By Jim Myers, AAKP BOD and Ambassador
Have you seen children’s faces when they go back to school? They are all happy and smiling, with their new clothes, shoes, backpacks and school supplies. It’s a chance to see all their friends again. But for some students, it may not be a joyous occasion. For some pediatric kidney patients, it may be an endless conflict between other students and the administrators/teachers of their school. Children with kidney disease frequently miss school, for dialysis, doctor appointments and illness. The main issue becomes, has the child attended enough days during to school year to continue to the next grade? Is the pediatric kidney patient under constant attack due to his/her incurable illness?
According to National Institute of Diabetes and Digestive and Kidney Diseases (NIDDK), these children do face complex and difficult issues at school:
“Serious and long-lasting conditions like kidney failure affect many parts of a child’s life. Having kidney failure influences a child’s self-image and relationships with peers and family. It can lead to behavior problems and make achieving goals more difficult. Being aware of these problems can help you recognize that your child may need some additional guidance or understanding at times.[i]”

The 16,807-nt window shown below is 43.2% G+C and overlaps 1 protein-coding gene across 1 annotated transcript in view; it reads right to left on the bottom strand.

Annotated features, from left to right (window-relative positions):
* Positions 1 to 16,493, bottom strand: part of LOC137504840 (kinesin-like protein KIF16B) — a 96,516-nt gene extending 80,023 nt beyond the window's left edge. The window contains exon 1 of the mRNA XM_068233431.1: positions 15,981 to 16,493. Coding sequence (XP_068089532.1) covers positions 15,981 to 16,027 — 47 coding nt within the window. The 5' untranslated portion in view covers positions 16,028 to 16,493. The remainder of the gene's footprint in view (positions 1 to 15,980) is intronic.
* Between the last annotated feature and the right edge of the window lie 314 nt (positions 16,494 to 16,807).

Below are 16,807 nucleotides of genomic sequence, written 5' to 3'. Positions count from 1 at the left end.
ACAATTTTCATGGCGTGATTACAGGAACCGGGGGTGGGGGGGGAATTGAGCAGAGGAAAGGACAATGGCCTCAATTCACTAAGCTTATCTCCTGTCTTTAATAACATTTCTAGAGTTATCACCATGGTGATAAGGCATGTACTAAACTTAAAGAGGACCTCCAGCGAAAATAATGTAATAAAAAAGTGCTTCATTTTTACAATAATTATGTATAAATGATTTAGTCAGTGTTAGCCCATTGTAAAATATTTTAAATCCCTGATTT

Pediatric Kidney Patients May Have Trouble Learning
Because of the nature of kidney disease and the unique issues it causes, children with kidney disease may have issues at school. These disease related issues may cause them medical issues that interfere with learning. The kidneys’ job is to create a chemical balance in the body, riding it of waste products, while maintaining a balance leading to growth and good overall health. In pediatric kidney patients, there is a failure to balance the chemistry properly, resulting in issues that could impair learning. In many children with kidney disease, this results in a slowing of growth and a diminished size in appearance. The buildup of toxins in the body can result in poor brain and nerve function. Concentration and the ability to learn, comprehend and state back what you have learned are inevitably affected. Language and motor skills are also affected. If kidney disease occurs early in an infant child, more severe problems can occur. Many of these children are on a feeding tube to try to make up for the loss of nutrients. Only transplantation and/or dialysis can improve this situation. The very treatment that enables the child with kidney disease to be successful in school, may be the greatest source of friction between school and child’s parent/caregiver.